F1 in 2022: What's changing? When are the races? Who are favourites? Essential Q&A for the new season
After the incredible drama of 2021, Formula 1 is gearing up for plenty more excitement in 2022 with new rules and cars only increasing the intrigue...; As the build-up continues, we answer some of the key questions, recap key dates and look ahead to the season
By Matt Morlidge
Last Updated: 10/01/22 8:37pm
So what exactly is changing for 2022?
A rules revolution for the 2022 season means we will see a completely new generation of cars.
- F1's big change awaits: The first teases of the all-new cars
- Lewis Hamilton: Where do we stand on his F1 future?
The concept, marking one of the biggest technical changes in F1 history, has been overhauled from recent years and is, in essence, a simplified yet striking new-look race car following a drastic aerodynamics overhaul. The car features several noticeable tweaks but the headlines are bigger and less technical front and rear wings, larger 18-inch wheels and a specially designed 'ground-effect' floor.
And what impact will that have on the racing?
The new cars don't just look a lot different, but they should have a marked effect on the on-track product, with more exciting and competitive wheel-to-wheel racing the expectation.
Why's that? Well, all the changes have been made to, essentially, get rid of disruptive airflow from on and around the cars, instead ensuring the downforce is being generated more from beneath the car. That should help cars to follow each other a lot closer without losing time in the 'dirty' air of the car in front, thus making it much easier for drivers to overtake each other.
Sure, the 2021 season was one of the most thrilling in the sport's history, but F1 believes - and has strong evidence from their estimates - that the racing can be that much better.
Who will be the teams and drivers to beat?
Rule changes are always exciting for F1 teams as they essentially reset the pecking order and give them a blank slate to redesign a competitive car. That leads to unpredictability and could lead to surprises, with teams often acing the new regulations out of nowhere - take Brawn back in 2009.
That being said, Mercedes and Red Bull, and Lewis Hamilton and new champion Max Verstappen, will likely still start the season as the favourites, although look out for teams like Ferrari - the Scuderia have been openly targeting this rules reset over the last few years - and other big-name outfits with a point to prove such as McLaren and Aston Martin.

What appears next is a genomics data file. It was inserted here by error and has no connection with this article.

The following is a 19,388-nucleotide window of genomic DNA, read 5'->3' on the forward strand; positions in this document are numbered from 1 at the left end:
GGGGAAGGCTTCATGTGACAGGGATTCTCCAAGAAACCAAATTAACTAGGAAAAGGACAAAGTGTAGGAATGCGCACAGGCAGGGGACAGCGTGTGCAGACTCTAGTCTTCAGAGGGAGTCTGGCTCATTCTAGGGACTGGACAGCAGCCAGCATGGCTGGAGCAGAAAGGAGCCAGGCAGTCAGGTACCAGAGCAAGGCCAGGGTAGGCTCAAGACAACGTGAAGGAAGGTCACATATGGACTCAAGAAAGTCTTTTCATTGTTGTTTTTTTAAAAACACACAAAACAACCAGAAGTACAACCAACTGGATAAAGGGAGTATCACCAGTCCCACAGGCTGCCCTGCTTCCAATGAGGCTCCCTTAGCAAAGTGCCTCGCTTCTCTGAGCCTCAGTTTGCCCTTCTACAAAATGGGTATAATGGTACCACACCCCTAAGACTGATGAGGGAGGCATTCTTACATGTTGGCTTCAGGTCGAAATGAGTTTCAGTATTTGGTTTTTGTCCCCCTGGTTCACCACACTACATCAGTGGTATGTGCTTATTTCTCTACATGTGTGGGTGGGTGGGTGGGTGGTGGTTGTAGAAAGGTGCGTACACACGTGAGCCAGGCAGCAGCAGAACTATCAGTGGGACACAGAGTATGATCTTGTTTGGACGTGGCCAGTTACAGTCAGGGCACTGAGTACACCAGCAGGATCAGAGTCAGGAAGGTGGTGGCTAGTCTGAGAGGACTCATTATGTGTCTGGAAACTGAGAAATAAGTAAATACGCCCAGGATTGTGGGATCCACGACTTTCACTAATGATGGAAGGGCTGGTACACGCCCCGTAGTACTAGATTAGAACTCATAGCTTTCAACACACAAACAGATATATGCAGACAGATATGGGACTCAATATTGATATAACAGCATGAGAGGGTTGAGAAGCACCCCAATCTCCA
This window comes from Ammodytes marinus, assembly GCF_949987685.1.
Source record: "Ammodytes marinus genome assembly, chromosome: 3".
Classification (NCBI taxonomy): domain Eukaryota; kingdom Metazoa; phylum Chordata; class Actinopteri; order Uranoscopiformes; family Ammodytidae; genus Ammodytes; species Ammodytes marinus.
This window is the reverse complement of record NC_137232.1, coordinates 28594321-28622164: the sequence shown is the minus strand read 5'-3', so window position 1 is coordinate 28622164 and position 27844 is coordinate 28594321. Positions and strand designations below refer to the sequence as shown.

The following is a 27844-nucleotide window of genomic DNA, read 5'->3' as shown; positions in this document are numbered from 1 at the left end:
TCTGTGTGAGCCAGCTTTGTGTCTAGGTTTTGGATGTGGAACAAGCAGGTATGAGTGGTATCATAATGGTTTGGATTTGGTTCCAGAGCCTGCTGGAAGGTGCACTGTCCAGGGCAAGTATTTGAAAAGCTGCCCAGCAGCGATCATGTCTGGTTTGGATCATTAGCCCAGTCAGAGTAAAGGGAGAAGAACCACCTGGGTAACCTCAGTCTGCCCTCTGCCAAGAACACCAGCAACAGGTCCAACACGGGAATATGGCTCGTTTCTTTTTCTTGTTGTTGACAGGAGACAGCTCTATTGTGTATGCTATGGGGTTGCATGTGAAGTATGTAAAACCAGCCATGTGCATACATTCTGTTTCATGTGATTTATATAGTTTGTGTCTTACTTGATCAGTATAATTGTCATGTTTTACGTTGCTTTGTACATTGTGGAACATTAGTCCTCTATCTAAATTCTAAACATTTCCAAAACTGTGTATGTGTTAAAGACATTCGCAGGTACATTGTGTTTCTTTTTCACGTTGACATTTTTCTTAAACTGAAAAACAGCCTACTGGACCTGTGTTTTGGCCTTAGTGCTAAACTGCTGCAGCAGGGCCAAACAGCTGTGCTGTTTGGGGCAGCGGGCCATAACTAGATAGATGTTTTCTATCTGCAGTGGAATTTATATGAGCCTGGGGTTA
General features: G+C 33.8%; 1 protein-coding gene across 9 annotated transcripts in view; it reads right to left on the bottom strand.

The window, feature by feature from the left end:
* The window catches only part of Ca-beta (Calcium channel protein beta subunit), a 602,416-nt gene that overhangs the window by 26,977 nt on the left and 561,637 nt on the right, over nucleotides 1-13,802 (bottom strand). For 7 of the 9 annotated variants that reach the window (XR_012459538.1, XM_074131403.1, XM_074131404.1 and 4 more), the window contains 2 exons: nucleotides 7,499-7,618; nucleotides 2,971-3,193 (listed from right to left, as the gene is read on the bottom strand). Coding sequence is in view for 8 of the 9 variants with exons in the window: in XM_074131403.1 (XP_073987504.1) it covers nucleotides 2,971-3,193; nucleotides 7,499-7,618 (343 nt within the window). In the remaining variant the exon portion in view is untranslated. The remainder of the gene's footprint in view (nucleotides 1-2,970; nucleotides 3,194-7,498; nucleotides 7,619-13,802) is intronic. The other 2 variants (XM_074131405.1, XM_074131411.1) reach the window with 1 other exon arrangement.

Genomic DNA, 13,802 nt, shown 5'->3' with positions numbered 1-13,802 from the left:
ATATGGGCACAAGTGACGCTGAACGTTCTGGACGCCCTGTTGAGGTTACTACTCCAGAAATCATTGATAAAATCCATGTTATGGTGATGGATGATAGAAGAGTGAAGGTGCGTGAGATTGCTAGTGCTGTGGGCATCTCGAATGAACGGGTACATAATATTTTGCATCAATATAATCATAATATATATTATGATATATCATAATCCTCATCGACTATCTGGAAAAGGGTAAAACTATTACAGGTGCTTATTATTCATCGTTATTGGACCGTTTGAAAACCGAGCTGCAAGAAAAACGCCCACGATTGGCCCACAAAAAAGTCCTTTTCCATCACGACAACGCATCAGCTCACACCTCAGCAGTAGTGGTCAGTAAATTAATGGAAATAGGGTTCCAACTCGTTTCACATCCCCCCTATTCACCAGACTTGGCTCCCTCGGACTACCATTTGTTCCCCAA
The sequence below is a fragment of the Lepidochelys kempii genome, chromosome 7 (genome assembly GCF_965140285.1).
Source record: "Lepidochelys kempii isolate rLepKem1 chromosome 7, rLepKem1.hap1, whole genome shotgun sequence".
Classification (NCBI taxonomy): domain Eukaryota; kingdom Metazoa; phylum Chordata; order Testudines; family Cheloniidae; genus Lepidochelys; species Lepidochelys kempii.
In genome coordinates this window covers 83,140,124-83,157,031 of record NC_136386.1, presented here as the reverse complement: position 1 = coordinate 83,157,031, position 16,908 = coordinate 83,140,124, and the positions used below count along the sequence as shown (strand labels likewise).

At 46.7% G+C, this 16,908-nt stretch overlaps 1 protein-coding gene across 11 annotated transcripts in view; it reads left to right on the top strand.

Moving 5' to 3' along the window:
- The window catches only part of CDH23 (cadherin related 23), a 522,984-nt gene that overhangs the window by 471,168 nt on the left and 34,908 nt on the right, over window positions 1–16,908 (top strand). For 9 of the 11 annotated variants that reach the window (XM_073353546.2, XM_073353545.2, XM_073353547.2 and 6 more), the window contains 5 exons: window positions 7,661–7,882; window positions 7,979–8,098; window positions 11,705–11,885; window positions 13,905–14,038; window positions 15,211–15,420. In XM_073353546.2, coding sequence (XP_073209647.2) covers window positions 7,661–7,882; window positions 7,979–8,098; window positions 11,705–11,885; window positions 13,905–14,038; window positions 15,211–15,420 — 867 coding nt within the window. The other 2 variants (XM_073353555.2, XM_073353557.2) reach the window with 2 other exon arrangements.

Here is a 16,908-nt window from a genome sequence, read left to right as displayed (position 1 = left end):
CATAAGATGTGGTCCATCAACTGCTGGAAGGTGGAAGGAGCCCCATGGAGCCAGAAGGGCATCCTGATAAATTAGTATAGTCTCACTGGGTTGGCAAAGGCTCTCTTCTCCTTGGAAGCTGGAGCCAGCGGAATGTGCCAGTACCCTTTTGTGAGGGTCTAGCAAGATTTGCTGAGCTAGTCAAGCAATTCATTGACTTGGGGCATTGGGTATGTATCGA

Is Hamilton definitely returning?
After such a controversial end to last season and a crushing title defeat, Hamilton's return certainly isn't a given, and his radio silence and social media purge has only added to speculation about his future. But it would be a huge surprise if F1's most successful star wasn't on the grid this year.
Not only has he signed a deal with Mercedes for two more seasons and spoken incredibly enthusiastically about the new rules, but Hamilton still has records to break. As Mercedes made it clear with a telling hint earlier this month:
How many drivers are changing teams? Are there new drivers?
Hamilton's new Mercedes team-mate is the big storyline for 2022 in terms of driver moves, with George Russell finally getting his chance after three brilliant years on loan at Williams. Valtteri Bottas has lost his seat with the world champions but not in the sport, with the Finn, who certainly didn't do a bad job at Mercedes, heading to the Ferrari-backed Alfa Romeo for 2022.
There are two new drivers on the grid; one returning to F1 and one a rookie. Alex Albon, formerly Verstappen's Red Bull team-mate, comes in for Russell at Williams while Guanyu Zhou makes the step up from F2 to F1 alongside Bottas at Alfa. Zhou, 22, is the sport's first-ever Chinese driver.
When and where are the races?
A record-breaking 23 Grand Prix schedule has been revealed for 2022, starting in Bahrain on March 20 and finishing in Abu Dhabi on November 20. There is one new name on the calendar, with Miami hosting the first of two races in the United States.
Every session and every race is live on Sky Sports F1.
When will the cars be launched?
Those first pre-season car launches represent some of the most eagerly-anticipated dates of the season, particularly in a year where the cars are so radically different.
While the teases have started, no official dates have been announced just yet. The cars are usually unveiled around the beginning of February, although we often get a January outlier.
When is testing?
There will be six days of pre-season testing this year following a reduced 2021 schedule. The first week of testing is in Barcelona on February 23-25, while the second week is in Bahrain - at the same Sakhir track that will host the season-opener - on March 10-12.
How many Sprint races, and when?
The Sprint format debuted last year in Silverstone, Monza and Interlagos, and F1 are looking to double the amount of those grid-setting Saturday races to six this year. Bahrain, Imola, Montreal, Austria, Zandvoort and Interlagos have been earmarked as the locations.
Who are the other stars to look out for?
The potential for teams to move up the order could also give the chance for drivers to establish themselves into race, and possibly title, contending stars. Russell is the obvious one to watch with his move to Mercedes, while Ferrari's Charles Leclerc and McLaren's Daniel Ricciardo - who are already race winners - could flourish, along with their impressive team-mates, Carlos Sainz and Britain's Lando Norris.
If they have cars to contend, also keep an eye on multiple world champions Sebastian Vettel (Aston Martin) and Fernando Alonso (Alpine), with the Spaniard particularly quick in 2021. Mick Schumacher will also be hoping to build on his impressive rookie season with Haas, although how competitive they will be remains to be seen.